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5 ways parenting makes us less selfish (and why I’m thankful for the lesson)

5 ways parenting makes us less selfish (and why I’m thankful for the lesson)

Remember those times in elementary school when you wanted that yummy pie on your friend’s plate?

“You gonna eat that?” you might say, putting your finger smack-dab in the middle of it.

“Well, not anymore,” they’d reply.

Or maybe you were on the receiving end of such silly antics, frustrated at your friend’s selfishness. Of course, very few of us looked at that delicious pie and wanted to give it to someone. No way. That was our pie.

I remember those days very well. I also remember the day, about eight years ago, when I was eating dinner and had some food on my plate that was seconds away from being devoured. But my first child, then one year old, wanted it, too.

I gave it to him, without hesitation.

Throughout Scripture, God commands us to avoid selfishness. Paul tells us to do “nothing from selfish ambition” (Philippians 2:3). Peter urges us to humble ourselves (1 Peter 5:6). Jesus tells us to deny ourselves and follow Him (Matthew 16:24). But it’s hard, isn’t it?

Nothing wipes selfishness out of your life like parenting. I didn’t think I was a selfish person as a bachelor, but in hindsight, I probably was. And I still am – we all are, to some degree — but I’m further along in my goal of selflessness than I was.

I’m thankful for what God’s taught me about selfishness. Here are 5 specific lessons I’ve learned as a parent:

1. Putting others first truly is more rewarding. I didn’t regret giving my son the last bite of food that day, and I don’t regret buying him or his three siblings food and clothes (and diapers) instead of say, saving up for a 3-D HD television. God created us so we’ll only be truly joyful by denying ourselves. The pleasure I receive from fatherhood and sacrificing for my kids surpasses the newest fads and anything the latest commercials promise. My goal is to see my four children becomes citizens of heaven. It’s worth sacrificing the whole world for that.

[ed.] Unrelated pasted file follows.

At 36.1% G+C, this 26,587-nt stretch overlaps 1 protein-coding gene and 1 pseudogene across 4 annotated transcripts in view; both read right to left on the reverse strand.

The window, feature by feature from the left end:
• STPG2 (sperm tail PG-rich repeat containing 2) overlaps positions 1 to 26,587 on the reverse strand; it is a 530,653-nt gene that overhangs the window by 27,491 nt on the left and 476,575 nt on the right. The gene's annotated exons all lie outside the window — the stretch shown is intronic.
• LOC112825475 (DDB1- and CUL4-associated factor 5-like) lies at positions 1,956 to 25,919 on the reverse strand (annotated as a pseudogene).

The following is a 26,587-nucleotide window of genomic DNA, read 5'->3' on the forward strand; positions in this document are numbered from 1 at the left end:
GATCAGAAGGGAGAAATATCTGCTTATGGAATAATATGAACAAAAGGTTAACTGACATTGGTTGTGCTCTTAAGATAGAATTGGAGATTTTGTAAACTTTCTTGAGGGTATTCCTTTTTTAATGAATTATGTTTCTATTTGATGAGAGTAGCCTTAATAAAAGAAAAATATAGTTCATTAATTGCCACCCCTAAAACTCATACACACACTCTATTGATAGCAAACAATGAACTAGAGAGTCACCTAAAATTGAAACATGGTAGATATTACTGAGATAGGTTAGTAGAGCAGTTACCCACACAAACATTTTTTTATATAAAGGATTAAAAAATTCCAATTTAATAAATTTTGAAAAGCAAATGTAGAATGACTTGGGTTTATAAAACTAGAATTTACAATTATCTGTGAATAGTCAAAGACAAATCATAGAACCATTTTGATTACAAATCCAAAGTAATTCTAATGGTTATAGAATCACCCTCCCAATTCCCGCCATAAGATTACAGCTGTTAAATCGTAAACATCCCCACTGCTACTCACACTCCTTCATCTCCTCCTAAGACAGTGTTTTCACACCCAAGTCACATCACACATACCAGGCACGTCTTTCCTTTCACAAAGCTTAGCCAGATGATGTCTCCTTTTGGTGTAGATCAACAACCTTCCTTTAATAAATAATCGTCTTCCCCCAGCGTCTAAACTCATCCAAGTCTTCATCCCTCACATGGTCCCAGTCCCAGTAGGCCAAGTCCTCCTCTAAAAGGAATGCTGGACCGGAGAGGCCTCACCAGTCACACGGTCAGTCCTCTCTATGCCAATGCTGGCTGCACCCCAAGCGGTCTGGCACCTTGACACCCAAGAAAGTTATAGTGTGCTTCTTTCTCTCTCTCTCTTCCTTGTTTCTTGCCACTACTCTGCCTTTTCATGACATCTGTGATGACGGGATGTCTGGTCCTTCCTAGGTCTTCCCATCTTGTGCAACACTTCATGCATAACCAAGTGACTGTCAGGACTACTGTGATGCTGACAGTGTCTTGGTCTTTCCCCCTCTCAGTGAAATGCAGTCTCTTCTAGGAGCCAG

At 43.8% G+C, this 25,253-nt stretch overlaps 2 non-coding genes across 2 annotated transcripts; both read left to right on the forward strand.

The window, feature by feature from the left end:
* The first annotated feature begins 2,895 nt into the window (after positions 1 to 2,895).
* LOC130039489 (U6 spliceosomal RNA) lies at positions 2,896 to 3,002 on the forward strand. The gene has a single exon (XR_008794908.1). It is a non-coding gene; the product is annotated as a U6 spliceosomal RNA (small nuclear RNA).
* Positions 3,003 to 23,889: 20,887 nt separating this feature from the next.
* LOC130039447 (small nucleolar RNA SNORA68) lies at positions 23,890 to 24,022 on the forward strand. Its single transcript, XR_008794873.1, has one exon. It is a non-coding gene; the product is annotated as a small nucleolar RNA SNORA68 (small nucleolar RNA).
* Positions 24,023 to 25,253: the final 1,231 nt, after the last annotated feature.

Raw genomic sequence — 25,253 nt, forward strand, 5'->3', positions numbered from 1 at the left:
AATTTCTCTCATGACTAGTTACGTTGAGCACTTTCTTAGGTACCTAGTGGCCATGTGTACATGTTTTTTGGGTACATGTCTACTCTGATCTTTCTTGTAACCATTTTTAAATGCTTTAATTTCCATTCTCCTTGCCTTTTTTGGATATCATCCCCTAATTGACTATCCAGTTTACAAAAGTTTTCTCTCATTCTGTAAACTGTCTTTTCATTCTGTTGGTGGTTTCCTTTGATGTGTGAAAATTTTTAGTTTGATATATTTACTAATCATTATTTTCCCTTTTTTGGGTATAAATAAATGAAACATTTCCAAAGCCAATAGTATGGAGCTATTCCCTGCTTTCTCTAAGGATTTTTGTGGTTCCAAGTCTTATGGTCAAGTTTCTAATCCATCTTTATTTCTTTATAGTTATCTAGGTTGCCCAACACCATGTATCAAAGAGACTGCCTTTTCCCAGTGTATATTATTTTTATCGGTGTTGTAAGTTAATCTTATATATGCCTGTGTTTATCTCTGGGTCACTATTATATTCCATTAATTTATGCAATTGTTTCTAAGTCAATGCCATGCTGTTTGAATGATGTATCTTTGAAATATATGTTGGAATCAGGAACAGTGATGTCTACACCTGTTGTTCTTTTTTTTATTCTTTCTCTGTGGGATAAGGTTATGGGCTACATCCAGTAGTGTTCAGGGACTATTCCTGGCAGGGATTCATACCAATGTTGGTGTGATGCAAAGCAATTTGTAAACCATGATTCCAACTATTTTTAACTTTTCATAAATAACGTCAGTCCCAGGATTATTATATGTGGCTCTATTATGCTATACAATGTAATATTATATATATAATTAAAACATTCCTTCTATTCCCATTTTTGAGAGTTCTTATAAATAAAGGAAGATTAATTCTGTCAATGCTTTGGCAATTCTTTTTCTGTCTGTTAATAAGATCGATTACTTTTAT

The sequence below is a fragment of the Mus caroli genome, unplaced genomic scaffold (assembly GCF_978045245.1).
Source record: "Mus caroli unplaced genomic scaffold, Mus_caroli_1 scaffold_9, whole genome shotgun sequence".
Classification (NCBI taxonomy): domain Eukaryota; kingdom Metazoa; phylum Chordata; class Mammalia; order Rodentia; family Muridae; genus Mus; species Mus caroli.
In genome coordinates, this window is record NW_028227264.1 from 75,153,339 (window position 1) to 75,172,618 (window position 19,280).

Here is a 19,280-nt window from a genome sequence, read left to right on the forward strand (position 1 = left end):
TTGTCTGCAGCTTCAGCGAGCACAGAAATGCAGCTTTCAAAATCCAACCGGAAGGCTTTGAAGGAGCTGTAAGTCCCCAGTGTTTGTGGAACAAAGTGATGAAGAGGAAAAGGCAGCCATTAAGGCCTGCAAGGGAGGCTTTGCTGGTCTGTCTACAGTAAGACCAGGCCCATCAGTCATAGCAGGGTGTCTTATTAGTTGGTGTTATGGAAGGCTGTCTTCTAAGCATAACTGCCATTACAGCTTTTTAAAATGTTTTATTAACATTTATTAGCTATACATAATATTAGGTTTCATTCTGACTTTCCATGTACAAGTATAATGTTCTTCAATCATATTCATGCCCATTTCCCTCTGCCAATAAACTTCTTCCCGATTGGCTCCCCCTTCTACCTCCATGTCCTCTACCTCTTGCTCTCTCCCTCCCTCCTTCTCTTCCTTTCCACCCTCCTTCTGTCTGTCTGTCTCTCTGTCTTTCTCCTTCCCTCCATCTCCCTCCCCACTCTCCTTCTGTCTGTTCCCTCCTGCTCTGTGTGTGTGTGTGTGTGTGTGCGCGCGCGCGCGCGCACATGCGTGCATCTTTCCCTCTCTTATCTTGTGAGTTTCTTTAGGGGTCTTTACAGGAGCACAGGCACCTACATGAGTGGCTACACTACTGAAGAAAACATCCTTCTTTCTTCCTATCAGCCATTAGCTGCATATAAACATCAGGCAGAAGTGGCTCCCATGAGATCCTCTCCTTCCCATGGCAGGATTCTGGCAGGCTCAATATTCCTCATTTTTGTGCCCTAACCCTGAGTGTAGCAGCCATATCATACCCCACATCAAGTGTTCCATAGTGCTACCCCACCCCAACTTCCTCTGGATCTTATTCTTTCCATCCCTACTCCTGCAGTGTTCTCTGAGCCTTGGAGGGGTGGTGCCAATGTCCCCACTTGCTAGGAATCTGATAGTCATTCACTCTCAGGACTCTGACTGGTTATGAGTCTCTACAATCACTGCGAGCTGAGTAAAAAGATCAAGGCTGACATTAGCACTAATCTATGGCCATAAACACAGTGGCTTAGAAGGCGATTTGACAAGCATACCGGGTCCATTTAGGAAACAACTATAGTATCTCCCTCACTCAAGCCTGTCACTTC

2. Possessions are not important.As parents, we learn this in a host of ways, such as the first time our toddler breaks that cherished memento. Thanks to the wall that is now splattered with tomato sauce and the cell phone covered with ice cream, we get a new perspective. Most everything can be replaced, and even if it can’t, it means absolutely nothing in the grand scheme of life. Children give us an eternal outlook. Life is fleeting (Psalm 39:4), and that broken China plate really is no big deal. It eventually was going to end up in a landfill, anyway.

3. Sleep is overrated.I remember my last Sunday afternoon nap before our first son was born. I made sure it was really, really long. I have many gotten naps in the nine years since I’ve been a father, but they’ve been shorter and more infrequent. And I do now get full nights of sleep. But I still get less sleep than I’d like. God gives me the grace and energy to survive on less sleep. Besides, I’ve discovered that the sweet sound of giggles and the shouts of “da-da” on a Saturday morning beat sleeping to 9 o’clock.

4. Time is fleeting.I’d love to go back and change my moments of selfishness as a father — the times when I chose the world over my kids, missing minutes or hours with them I’ll never get back. Of course, I can’t. I can, though, use my regret as an incentive, as a constant reminder to do better in the future – whether that’s getting home earlier from work, turning off the television, or simply planning a time each night when I’m going to tickle all of my kids on the floor.

5. Interruptions each day are just fine.Once, when we had only one child, we all went to New England for a beautiful fall trip. We were enjoying dinner at a restaurant in a picturesque town, and I had just asked for a refill of tea, when our son threw up, right there, all over the table and floor. Onlookers were aghast, but we (thankfully) handled it in stride – and soon, everything was clean and back to normal. Those interruptions in life are times of spiritual pruning, of God teaching us patience and selflessness. Besides, those sometimes-stressful moments often morph into downright hilarious stories that then turn into legendary tales. We still laugh about that restaurant experience. In hindsight, I’m glad it happened.

— by Michael Foust

Foust is an editor and writer, the father of four small children, and blogs about parenting at MichaelFoust.com.

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